Machines in SEPTA's gleaming new station have no use for tokens
The newly-renovated SEPTA entrance by Philadelphia City Hall is an eye-catching gem.
It's equipped with modern touches including new turnstiles.
The station is designed not for the present — but for the future.
SEPTA riders at the Dilworth Park entrance paying with tokens or cash may be surprised to learn that the machines don't accept them.
Instead, riders have to hand them to a cashier and they may have to wait in line to do so, especially during rush hour.
"We're hoping as we roll out 'SEPTA Key,' lines at the token booth or cashier booth will become a thing of the past." said Leslie Hickman, SEPTA's deputy chief officer for new payment technology integration.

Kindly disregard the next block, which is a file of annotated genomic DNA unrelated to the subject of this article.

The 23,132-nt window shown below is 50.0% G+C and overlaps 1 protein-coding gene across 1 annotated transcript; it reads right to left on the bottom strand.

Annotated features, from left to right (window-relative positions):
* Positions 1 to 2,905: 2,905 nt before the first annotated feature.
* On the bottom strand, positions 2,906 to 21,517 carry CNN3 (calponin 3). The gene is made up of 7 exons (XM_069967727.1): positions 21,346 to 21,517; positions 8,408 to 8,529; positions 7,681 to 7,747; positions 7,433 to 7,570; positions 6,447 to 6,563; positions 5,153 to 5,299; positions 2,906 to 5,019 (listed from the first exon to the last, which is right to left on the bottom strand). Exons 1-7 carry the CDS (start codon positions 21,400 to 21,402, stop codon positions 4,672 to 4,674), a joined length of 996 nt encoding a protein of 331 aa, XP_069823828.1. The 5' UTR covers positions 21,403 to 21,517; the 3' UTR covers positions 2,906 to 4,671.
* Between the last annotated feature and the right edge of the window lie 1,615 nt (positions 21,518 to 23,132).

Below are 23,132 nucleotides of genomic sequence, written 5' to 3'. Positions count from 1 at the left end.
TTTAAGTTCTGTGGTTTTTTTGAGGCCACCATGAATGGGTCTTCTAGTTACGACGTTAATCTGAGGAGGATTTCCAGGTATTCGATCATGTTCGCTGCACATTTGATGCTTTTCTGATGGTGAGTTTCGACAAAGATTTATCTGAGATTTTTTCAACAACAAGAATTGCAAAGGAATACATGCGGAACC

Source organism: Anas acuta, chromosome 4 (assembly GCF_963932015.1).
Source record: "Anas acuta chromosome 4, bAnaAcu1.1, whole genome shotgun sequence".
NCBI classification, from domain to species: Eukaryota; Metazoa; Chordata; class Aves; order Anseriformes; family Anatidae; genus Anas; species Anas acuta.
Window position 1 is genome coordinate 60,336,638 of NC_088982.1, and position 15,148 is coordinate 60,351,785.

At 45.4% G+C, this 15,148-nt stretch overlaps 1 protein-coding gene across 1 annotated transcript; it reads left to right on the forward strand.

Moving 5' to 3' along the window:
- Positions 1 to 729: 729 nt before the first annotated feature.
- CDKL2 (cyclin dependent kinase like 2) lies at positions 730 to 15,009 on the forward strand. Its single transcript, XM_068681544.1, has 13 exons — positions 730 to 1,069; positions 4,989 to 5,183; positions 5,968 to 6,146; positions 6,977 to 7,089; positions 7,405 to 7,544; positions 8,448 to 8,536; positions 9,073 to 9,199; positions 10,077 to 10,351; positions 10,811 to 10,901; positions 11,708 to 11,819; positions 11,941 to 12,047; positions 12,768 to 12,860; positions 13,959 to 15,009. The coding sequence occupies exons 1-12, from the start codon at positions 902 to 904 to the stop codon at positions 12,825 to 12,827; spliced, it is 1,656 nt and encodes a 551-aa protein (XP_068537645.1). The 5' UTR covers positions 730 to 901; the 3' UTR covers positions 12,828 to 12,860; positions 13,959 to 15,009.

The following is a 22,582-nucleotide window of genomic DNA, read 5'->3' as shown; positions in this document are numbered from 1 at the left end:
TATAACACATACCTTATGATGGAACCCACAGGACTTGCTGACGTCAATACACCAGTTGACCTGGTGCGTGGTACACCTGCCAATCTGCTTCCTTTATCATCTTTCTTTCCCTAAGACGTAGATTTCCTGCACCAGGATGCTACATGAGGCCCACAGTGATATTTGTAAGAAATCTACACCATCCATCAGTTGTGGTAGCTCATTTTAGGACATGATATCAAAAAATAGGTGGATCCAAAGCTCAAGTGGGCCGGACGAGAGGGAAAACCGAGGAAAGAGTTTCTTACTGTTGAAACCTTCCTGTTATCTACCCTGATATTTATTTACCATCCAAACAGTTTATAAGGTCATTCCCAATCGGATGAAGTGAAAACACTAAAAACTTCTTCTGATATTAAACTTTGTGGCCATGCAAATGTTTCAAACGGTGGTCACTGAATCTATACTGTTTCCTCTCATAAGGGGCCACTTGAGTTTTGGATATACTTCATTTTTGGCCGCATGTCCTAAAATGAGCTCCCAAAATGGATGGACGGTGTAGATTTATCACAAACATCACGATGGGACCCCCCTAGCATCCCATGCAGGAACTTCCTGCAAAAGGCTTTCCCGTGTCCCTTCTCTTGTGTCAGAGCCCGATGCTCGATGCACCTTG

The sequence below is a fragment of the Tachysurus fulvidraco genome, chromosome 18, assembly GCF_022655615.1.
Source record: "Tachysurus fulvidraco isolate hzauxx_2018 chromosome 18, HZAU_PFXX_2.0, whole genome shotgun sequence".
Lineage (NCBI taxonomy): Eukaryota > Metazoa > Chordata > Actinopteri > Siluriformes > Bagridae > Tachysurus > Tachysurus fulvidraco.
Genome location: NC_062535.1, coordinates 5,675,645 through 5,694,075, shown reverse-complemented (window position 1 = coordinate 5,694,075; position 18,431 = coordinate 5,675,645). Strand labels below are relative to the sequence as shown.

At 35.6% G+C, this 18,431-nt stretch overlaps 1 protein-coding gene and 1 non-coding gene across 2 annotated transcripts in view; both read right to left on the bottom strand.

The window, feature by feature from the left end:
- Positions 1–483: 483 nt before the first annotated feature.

Hickman said the station's machines are set up to accept the smart cards that SEPTA plans to start using later this year.
"Dilworth is actually another entrance to our 15th and City Hall and trolley stations. So it's just one more entrance and we thought it prudent once we opened this new station, that we would put in all of the new SEPTA key turnstiles," she said.
Hickman said a lot of riders know that if they pay with a token they'll have to give it to a cashier at the Dilworth Park entrance.
"Typically, at that station we don't collect too many tokens because it is predominately an exit station."
Riders can still use the old token-friendly turnstiles at other entrances.
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